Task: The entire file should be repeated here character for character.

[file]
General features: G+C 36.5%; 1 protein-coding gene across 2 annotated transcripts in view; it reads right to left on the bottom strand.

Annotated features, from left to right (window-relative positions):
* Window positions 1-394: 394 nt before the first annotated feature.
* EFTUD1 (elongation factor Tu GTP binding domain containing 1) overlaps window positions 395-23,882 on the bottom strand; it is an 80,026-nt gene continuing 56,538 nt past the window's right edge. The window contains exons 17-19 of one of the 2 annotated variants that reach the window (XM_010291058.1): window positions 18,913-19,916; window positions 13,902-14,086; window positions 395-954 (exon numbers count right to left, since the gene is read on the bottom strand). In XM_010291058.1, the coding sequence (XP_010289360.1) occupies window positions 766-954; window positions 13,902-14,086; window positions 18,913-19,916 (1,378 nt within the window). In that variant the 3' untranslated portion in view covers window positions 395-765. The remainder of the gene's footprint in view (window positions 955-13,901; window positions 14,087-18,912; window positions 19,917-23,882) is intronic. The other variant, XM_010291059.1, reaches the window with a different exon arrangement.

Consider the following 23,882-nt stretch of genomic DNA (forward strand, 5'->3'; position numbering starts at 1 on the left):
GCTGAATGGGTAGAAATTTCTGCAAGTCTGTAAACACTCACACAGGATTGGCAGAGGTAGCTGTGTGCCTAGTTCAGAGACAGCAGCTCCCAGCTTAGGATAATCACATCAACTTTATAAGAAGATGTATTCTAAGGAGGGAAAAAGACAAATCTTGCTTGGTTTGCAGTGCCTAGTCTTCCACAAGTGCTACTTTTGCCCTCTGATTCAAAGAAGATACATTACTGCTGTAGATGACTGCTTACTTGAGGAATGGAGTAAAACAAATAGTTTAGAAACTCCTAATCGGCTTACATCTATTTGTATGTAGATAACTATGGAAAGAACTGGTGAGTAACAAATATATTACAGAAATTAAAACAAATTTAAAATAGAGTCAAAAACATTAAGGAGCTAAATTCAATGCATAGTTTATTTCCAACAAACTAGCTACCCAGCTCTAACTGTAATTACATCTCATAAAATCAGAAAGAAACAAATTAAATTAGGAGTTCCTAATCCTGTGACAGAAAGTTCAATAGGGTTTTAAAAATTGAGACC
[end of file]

General features: G+C 36.5%; 1 protein-coding gene across 2 annotated transcripts in view; it reads right to left on the bottom strand.

Annotated features, from left to right (window-relative positions):
* Window positions 1-394: 394 nt before the first annotated feature.
* EFTUD1 (elongation factor Tu GTP binding domain containing 1) overlaps window positions 395-23,882 on the bottom strand; it is an 80,026-nt gene continuing 56,538 nt past the window's right edge. The window contains exons 17-19 of one of the 2 annotated variants that reach the window (XM_010291058.1): window positions 18,913-19,916; window positions 13,902-14,086; window positions 395-954 (exon numbers count right to left, since the gene is read on the bottom strand). In XM_010291058.1, the coding sequence (XP_010289360.1) occupies window positions 766-954; window positions 13,902-14,086; window positions 18,913-19,916 (1,378 nt within the window). In that variant the 3' untranslated portion in view covers window positions 395-765. The remainder of the gene's footprint in view (window positions 955-13,901; window positions 14,087-18,912; window positions 19,917-23,882) is intronic. The other variant, XM_010291059.1, reaches the window with a different exon arrangement.

Consider the following 23,882-nt stretch of genomic DNA (forward strand, 5'->3'; position numbering starts at 1 on the left):
GCTGAATGGGTAGAAATTTCTGCAAGTCTGTAAACACTCACACAGGATTGGCAGAGGTAGCTGTGTGCCTAGTTCAGAGACAGCAGCTCCCAGCTTAGGATAATCACATCAACTTTATAAGAAGATGTATTCTAAGGAGGGAAAAAGACAAATCTTGCTTGGTTTGCAGTGCCTAGTCTTCCACAAGTGCTACTTTTGCCCTCTGATTCAAAGAAGATACATTACTGCTGTAGATGACTGCTTACTTGAGGAATGGAGTAAAACAAATAGTTTAGAAACTCCTAATCGGCTTACATCTATTTGTATGTAGATAACTATGGAAAGAACTGGTGAGTAACAAATATATTACAGAAATTAAAACAAATTTAAAATAGAGTCAAAAACATTAAGGAGCTAAATTCAATGCATAGTTTATTTCCAACAAACTAGCTACCCAGCTCTAACTGTAATTACATCTCATAAAATCAGAAAGAAACAAATTAAATTAGGAGTTCCTAATCCTGTGACAGAAAGTTCAATAGGGTTTTAAAAATTGAGACC